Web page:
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Florida executives head to prison for selling sub-par body armor to US troops
The owner and a top executive of a Boynton Beach-based security products firm have both been sentenced to less than a year in prison after being convicted of charges of selling sub-par body armor to the U.S. government.
Dan Thomas Lounsbury, Jr., owner of Tactical Products Group, was sentenced to 10 months in prison last week for selling the government $3,500 worth of body armor that federal prosecutors said put troops in danger.
Andres Lopez-Munoz, vice president of sales and federal contracting for the company that had a retail store on Corporate Drive, was handed a four-month sentence. Both men agreed to reimburse the government for the money it paid for the 10 suits of armor.
Both were convicted in February by a federal jury in Alexandria, Virginia, of three counts of wire fraud along with charges of conspiracy to defraud the government and making false statements.
Saying the men demonstrated "callous and reckless disregard for the lives and safety of U.S. personnel in the field," federal prosecutors had asked U.S. District Judge Anthony Trenga to send both Lounsbury and Lopez-Munoz to prison for three years.
"He engaged in a potentially catastrophic deadly game by vowing to supply the U.S. Government with a specific type of body armor and instead deliberately provided them falsely-labeled, out-of-warranty, cheaper body armor," assistant U.S. attorneys Raj Parekh and Grace Hill wrote of Lopez-Munoz. They made similar comments about Lounsbury.
Attorneys for the two men disputed the prosecutors' characterization. Neither Lounsbury, of West Palm Beach, or Lopez-Munoz, who lives in Boynton, knew that they were supplying armor to the U.S. Department of Defense that would be used to protect soldiers, their attorneys said in court papers.
In the past, the company worked as a subcontractor, supplying armor to the U.S. State Department. In those cases, the armor was used by "foreign militaries or police forces," wrote attorney Stuart Sears, who represented Lopez-Munoz.
In those cases, the prime contractors "routinely accepted and sought lower cost substitutes for the requested products, including body armor and other tactical gear," Sears wrote.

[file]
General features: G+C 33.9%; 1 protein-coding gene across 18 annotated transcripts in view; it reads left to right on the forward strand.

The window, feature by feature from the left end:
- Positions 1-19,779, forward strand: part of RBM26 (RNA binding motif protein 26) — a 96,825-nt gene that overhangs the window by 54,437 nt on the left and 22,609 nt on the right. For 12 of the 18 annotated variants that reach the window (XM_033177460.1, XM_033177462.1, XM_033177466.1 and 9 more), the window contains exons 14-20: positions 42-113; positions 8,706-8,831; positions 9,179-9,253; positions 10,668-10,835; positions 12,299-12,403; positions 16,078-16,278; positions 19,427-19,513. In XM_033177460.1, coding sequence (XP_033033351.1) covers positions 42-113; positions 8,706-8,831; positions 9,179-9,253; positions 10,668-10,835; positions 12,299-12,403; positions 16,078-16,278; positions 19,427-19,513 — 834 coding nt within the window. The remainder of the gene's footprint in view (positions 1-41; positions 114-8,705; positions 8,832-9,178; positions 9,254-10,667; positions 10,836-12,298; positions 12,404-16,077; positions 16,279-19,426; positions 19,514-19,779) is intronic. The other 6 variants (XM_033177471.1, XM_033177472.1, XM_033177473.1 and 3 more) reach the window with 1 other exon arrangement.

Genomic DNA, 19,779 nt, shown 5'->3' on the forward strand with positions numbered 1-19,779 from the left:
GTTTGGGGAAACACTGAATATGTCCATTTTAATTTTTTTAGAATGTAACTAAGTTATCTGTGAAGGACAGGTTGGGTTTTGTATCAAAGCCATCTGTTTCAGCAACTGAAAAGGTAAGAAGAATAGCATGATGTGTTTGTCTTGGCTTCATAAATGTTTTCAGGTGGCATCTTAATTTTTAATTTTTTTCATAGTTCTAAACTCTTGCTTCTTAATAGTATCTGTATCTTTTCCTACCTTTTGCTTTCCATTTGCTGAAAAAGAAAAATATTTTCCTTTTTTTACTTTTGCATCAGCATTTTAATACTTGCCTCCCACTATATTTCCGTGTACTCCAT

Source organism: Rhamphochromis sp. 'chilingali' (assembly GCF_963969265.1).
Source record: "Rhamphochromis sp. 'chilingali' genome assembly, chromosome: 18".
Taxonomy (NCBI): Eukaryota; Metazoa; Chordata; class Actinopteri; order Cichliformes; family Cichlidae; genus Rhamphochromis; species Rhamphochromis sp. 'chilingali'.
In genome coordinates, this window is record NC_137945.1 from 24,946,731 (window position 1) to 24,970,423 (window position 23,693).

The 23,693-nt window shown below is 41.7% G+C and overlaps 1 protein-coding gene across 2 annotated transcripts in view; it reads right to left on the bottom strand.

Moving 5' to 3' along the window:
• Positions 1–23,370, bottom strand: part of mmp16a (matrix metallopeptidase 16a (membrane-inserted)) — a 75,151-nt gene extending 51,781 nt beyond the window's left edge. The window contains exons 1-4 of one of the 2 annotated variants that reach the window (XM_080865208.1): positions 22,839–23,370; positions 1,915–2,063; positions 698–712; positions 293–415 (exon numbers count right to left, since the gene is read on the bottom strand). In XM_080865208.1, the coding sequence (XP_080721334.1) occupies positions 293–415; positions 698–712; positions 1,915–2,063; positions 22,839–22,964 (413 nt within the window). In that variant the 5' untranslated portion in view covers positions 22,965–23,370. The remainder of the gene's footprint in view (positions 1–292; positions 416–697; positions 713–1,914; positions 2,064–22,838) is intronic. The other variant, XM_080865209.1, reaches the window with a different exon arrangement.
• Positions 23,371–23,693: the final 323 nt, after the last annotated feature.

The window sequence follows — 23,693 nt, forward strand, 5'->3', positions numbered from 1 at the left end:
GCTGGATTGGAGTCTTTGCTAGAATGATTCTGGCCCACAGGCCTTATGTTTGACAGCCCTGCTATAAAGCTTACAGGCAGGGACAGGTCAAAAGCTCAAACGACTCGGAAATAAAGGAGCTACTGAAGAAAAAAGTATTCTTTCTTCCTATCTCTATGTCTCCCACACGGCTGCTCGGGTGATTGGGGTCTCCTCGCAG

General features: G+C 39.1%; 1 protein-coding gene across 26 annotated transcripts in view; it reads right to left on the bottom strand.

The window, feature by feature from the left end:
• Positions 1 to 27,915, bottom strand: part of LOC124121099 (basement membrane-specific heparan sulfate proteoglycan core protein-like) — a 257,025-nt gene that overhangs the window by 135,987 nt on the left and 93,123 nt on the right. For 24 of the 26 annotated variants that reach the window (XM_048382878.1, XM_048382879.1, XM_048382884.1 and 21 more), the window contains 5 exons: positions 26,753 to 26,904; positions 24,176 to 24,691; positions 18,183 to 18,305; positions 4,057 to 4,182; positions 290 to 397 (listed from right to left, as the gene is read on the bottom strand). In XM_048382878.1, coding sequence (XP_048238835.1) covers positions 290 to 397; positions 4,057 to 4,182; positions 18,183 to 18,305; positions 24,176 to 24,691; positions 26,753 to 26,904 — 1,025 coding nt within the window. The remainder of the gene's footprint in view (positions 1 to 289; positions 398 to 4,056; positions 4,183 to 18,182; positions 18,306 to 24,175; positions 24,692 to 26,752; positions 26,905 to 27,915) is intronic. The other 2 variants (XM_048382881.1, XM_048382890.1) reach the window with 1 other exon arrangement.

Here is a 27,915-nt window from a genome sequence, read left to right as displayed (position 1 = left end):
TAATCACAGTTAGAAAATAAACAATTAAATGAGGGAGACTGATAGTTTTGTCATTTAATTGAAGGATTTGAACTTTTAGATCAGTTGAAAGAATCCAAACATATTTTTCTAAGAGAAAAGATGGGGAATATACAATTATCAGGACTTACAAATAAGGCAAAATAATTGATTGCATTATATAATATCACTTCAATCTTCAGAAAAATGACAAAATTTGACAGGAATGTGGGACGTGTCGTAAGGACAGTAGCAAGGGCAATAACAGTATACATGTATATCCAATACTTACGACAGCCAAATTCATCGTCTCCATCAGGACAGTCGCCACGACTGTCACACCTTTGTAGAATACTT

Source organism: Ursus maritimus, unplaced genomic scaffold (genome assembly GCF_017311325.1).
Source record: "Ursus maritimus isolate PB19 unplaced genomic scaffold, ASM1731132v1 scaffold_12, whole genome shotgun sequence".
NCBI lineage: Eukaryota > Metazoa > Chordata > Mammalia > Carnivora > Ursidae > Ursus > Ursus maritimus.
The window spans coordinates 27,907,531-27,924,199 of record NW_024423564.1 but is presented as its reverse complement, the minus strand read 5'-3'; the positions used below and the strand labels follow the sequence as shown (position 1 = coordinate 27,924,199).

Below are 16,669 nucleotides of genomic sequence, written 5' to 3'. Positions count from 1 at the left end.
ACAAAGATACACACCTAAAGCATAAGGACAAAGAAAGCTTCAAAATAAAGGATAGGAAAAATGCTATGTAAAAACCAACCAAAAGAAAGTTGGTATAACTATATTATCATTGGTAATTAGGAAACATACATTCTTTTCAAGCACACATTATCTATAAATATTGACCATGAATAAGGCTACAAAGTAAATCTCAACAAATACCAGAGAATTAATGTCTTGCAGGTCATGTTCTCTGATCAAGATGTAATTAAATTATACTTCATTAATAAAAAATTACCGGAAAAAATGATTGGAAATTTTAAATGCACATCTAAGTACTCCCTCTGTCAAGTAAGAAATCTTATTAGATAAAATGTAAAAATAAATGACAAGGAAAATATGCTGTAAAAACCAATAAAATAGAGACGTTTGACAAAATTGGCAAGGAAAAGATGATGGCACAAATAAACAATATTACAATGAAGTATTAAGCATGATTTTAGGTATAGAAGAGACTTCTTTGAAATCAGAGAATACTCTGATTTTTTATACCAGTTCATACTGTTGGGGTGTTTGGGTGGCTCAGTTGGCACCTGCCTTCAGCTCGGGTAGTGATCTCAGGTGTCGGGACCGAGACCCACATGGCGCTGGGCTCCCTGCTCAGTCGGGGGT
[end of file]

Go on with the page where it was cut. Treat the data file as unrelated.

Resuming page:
Prosecutors countered that the men went to great lengths to hide their misdeeds by having fake labels sewn in the armor to make it appear it met the government's specifications.
Lounsbury and Lopez-Munoz "endangered the lives and safety of our country's heroes who are courageously serving overseas to protect the United States from all enemies, foreign and domestic," they wrote.
©2019 The Palm Beach Post (West Palm Beach, Fla.). Distributed by Tribune Content Agency, LLC.
‘We constantly have them on our minds’ — A little-known agency searches all over for the remains of MIA service members
The 80-minute ride each day to the site in Lang Son Province, Vietnam, through mostly unspoiled forestland and fields, reminded Air Force Master Sgt. Aliah Reyes a little of her hometown back in Maine.
The Eliot native recently returned from a 45-day mission to the Southeast Asian country, where she was part of a team conducting a search for a Vietnam War service member who went missing more than 45 years ago and is presumed dead.
Reyes, 38, enlisted in the Air Force out of high school and has spent more than half her life in military service. But she had never been a part of anything like this.
A U.S. Army Stryker armored vehicle burst into flames on the side of a Polish roadway on Saturday, the Army confirmed on Monday.
A memo circulating over the weekend warning of a "possible imminent attack" against U.S. soldiers in Germany was investigated by Army officials, who found there to not be a serious threat after all.
The U.S. Navy will name its fourth Ford-class aircraft carrier after Doris Miller, an iconic World War II sailor recognized for his heroism during the Pearl Harbor attack, according to reports in The Honolulu Star-Advertiser and U.S. Naval Institute News.
Acting Navy Secretary Thomas Modly is expected to announce the naming of CVN-81 during a ceremony on Monday in Pearl Harbor, Hawaii, according to USNI. Two of Miller's nieces are expected to be there, according to the Star-Advertiser.
Comedian Jon Stewart has joined forces with veterans groups to make sure service members who have been sickened by toxins from burn pits get the medical care they need, according to the Military Officers Association of America.
"Quite frankly, this is not just about burn pits — it's about the way we go to war as a country," Stewart said during his Jan. 17 visit to Washington, D.C. "We always have money to make war. We need to always have money to take care of what happens to people who are selfless enough, patriotic enough, to wage those wars on our behalf."